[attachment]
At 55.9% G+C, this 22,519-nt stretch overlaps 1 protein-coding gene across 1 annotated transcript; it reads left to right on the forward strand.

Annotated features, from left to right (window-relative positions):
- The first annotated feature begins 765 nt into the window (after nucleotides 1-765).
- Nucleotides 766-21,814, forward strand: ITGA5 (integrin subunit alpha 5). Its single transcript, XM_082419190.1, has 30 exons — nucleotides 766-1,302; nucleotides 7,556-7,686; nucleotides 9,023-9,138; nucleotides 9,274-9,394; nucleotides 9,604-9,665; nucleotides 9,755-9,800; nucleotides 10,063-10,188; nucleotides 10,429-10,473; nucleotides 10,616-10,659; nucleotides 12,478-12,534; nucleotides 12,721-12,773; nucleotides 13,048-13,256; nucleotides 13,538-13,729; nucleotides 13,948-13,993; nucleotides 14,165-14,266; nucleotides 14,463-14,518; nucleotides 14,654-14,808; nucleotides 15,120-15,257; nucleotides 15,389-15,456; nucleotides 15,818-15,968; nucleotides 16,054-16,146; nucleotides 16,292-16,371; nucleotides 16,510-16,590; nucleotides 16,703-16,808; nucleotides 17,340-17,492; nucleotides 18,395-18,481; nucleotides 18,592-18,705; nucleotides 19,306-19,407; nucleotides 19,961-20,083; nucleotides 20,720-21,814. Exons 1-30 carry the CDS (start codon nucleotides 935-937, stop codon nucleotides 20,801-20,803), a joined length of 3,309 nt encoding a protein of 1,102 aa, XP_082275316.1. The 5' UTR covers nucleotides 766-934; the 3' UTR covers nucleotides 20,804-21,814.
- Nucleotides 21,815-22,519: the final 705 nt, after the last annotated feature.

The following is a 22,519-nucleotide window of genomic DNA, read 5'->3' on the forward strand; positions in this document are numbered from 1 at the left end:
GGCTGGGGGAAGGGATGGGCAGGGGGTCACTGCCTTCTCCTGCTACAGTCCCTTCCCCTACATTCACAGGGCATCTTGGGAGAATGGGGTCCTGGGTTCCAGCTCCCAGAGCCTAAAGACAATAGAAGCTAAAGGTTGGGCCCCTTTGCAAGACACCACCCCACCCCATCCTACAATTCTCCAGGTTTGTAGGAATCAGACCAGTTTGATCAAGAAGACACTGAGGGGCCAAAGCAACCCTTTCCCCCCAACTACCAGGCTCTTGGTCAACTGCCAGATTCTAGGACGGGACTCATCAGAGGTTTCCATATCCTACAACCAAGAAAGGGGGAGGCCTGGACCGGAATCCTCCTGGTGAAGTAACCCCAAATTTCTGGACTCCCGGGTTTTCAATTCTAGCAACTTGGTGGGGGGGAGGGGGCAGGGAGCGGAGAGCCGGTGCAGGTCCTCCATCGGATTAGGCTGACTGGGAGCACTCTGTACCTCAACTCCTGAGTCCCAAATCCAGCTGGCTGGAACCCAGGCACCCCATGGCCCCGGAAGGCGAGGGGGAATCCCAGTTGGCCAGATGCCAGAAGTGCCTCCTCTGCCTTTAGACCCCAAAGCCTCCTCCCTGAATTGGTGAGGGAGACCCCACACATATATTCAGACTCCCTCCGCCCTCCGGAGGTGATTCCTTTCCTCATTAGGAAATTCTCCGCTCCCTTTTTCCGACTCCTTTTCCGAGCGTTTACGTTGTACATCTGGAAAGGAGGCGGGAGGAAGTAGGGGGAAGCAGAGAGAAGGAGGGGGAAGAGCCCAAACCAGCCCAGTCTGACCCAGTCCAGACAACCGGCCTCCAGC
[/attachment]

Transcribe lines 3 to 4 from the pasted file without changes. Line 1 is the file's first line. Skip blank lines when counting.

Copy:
- The first annotated feature begins 765 nt into the window (after nucleotides 1-765).
- Nucleotides 766-21,814, forward strand: ITGA5 (integrin subunit alpha 5). Its single transcript, XM_082419190.1, has 30 exons — nucleotides 766-1,302; nucleotides 7,556-7,686; nucleotides 9,023-9,138; nucleotides 9,274-9,394; nucleotides 9,604-9,665; nucleotides 9,755-9,800; nucleotides 10,063-10,188; nucleotides 10,429-10,473; nucleotides 10,616-10,659; nucleotides 12,478-12,534; nucleotides 12,721-12,773; nucleotides 13,048-13,256; nucleotides 13,538-13,729; nucleotides 13,948-13,993; nucleotides 14,165-14,266; nucleotides 14,463-14,518; nucleotides 14,654-14,808; nucleotides 15,120-15,257; nucleotides 15,389-15,456; nucleotides 15,818-15,968; nucleotides 16,054-16,146; nucleotides 16,292-16,371; nucleotides 16,510-16,590; nucleotides 16,703-16,808; nucleotides 17,340-17,492; nucleotides 18,395-18,481; nucleotides 18,592-18,705; nucleotides 19,306-19,407; nucleotides 19,961-20,083; nucleotides 20,720-21,814. Exons 1-30 carry the CDS (start codon nucleotides 935-937, stop codon nucleotides 20,801-20,803), a joined length of 3,309 nt encoding a protein of 1,102 aa, XP_082275316.1. The 5' UTR covers nucleotides 766-934; the 3' UTR covers nucleotides 20,804-21,814.